What many people think of when they think of Christmas preparations are the lists of presents they have to buy, the decorations they have to put up, the cookies they have to bake, and the cleaning they have to do. Although those things have become cultural staples for the holiday, they can sometimes conceal the real reason for the season. The Advent season is more about a preparation of the heart than a preparation of the hearth. In some ways, our society seems to be getting things backwards. This is a time of preparation for Christ's coming, but sometimes it seems like instead we are getting wrapped up in all the wrapping paper and consumed by the consumerism.
Why do we even give each other Christmas gifts in the first place? The custom of giving Christmas presents to one another comes from the example of the wise men, who traveled a long and arduous journey in order to present Christ with gifts to honor and adore him. Gift-giving is a symbol of love. During Christmas, it should remind us of the gift of Christ that we were given 2000 years ago and are continually given each and every day. These gifts symbolize our need to give the gift of Christ to others, as well as our need to receive him from others. However, the problem with giving gifts on Christmas is that the focus becomes on the gift itself, rather than on the gift we are celebrating–Jesus Christ. We get excited for Christmas, more often because of the excitement from opening gifts than from the joy that comes from celebrating the gift of our Savior.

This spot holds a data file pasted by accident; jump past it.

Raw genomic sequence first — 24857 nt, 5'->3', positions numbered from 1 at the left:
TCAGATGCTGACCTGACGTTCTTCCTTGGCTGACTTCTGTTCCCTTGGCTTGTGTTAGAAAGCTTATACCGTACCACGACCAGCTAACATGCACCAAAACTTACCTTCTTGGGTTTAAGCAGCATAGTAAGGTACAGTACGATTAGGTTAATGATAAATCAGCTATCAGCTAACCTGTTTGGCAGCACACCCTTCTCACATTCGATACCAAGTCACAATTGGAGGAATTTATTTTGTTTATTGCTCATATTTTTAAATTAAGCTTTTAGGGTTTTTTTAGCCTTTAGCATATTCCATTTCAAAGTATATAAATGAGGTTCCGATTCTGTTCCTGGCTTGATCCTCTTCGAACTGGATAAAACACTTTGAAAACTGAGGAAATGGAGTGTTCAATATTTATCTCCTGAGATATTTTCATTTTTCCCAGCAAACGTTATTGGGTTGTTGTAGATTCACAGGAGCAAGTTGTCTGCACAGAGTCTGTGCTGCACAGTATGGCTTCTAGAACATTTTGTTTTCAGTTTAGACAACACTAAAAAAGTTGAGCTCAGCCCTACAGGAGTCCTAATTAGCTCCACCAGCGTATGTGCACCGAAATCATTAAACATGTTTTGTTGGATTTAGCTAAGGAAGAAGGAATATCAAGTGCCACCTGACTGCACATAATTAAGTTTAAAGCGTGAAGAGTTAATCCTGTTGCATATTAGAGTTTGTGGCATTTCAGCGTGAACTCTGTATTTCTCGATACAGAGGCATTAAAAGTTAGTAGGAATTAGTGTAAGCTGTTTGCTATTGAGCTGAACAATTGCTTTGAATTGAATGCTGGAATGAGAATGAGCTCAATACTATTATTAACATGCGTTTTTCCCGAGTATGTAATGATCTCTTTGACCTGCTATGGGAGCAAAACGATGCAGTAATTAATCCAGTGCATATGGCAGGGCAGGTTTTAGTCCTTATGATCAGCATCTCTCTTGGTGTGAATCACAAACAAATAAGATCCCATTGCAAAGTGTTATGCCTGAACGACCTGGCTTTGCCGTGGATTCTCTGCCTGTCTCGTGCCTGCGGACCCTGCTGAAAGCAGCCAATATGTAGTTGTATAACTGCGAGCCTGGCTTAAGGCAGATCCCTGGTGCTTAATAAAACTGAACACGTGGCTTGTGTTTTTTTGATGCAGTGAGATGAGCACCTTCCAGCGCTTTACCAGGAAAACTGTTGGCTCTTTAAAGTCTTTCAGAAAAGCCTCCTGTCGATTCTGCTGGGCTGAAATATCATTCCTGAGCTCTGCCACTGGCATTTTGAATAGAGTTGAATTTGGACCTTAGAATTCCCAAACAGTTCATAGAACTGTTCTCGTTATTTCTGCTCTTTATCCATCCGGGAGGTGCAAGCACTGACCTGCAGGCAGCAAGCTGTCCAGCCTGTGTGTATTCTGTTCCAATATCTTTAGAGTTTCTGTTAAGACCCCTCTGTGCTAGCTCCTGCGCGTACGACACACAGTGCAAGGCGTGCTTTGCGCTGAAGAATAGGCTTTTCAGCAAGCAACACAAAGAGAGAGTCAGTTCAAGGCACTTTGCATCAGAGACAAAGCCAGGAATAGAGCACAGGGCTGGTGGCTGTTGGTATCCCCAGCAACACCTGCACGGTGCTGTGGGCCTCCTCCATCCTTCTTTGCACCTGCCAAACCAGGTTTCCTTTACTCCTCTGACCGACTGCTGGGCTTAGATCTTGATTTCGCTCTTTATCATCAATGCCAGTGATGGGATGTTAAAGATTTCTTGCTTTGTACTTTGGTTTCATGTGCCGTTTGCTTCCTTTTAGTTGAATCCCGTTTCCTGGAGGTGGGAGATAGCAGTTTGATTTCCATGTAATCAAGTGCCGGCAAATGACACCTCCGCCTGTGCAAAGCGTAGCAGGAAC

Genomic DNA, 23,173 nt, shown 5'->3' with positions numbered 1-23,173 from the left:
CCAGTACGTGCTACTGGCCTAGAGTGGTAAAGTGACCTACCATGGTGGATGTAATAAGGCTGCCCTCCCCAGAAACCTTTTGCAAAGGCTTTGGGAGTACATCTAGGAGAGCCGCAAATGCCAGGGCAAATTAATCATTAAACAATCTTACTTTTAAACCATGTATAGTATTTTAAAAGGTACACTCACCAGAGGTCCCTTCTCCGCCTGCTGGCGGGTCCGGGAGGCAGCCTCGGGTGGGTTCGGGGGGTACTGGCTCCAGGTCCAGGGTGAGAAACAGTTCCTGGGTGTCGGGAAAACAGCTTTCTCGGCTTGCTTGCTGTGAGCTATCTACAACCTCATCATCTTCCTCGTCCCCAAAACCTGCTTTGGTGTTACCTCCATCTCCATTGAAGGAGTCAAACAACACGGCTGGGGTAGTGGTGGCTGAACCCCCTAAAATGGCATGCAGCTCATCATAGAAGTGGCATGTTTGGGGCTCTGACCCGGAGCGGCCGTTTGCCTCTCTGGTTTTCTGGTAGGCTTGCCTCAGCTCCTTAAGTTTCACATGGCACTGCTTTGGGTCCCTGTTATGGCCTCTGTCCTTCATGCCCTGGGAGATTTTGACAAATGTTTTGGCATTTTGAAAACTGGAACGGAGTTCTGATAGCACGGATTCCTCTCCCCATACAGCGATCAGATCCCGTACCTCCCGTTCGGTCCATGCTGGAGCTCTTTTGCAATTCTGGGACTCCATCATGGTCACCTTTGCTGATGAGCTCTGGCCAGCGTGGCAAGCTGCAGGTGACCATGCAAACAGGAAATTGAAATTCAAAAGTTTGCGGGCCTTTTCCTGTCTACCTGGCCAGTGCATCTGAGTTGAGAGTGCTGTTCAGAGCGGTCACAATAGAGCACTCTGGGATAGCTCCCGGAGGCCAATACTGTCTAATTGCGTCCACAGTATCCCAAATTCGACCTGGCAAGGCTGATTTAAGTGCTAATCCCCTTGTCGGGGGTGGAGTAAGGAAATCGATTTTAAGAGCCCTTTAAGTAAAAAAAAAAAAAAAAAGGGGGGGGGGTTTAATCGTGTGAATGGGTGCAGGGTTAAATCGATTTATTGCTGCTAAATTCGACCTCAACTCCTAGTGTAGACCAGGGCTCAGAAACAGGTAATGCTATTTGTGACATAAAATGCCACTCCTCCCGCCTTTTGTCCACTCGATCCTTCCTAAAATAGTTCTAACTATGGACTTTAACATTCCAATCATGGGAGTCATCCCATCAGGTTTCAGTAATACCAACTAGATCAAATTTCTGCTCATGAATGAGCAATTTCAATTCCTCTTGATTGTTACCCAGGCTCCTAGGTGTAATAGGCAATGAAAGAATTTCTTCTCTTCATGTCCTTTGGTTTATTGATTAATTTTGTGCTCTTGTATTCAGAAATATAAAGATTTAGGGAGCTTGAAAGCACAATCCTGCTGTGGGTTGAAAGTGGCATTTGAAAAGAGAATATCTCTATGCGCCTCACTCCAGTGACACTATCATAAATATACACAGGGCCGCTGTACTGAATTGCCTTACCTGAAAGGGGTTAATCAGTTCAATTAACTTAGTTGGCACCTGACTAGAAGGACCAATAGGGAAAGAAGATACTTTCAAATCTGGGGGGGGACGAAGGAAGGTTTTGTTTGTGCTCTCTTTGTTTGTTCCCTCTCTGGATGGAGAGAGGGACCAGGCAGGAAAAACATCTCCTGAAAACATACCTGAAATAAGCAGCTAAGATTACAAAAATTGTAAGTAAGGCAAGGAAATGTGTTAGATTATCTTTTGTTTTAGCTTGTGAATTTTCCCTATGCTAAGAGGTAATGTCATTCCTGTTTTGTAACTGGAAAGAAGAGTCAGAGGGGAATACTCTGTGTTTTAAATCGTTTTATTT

The gift-giving custom has gotten way out of hand. Each year, the U.S. spends hundreds of billions of dollars on Christmas gifts, and I, too, am certainly a contributor to that number. We feel this need to participate in the practice because it is expected of us. Plus, it is difficult to deny the excitement of wanting to see others' desires fulfilled, while also satisfying your own. In the end, though, it is only surface-level. The happiness does not last. The presents are opened, and soon enough, the excitement and fulfillment fade, and next year, we only have new things we want in order to feel "fulfilled." The only thing that can truly fulfill us is Jesus Christ himself!
So what if instead of focusing on the presents we all focused on what will last, on something that will bring us all a deeper fulfillment? What if we all gave a gift to Jesus, instead, out of a grateful heart for the gift of himself that he has given us? What if we all committed to sacrifice a little bit more to give some time to others by volunteering more, perhaps at a soup kitchen or visiting the elderly? What if, instead of spending all that money on gifts for ourselves, we asked people to donate to a good cause to help someone who is in need? If we all decided to do this, just imagine how beautiful the world could be, filled with love that points toward everlasting joy! For Jesus says, "Whatever you did for one of the least of these brothers and sisters of mine, you did for me"(Matthew 25:40). In giving ourselves to others, we are letting Christ reach out to those around us and are celebrating his coming, not only 2000 years ago but also today, in our own lives and within our own hearts.
So next time someone starts to ask you about your Christmas preparations, think about your heart. Is your heart prepared? Is there room in your heart to give to others, not materially, but spiritually, in a way that will lead them to greater fulfillment? Step aside from the presents, and take the time to draw near to adore the true gift of Christmas in beautiful thanksgiving.
May your heart be filled with the joy that can only come from him this holiday season, and may your heart be prepared so as to be able to let him give himself to others through you.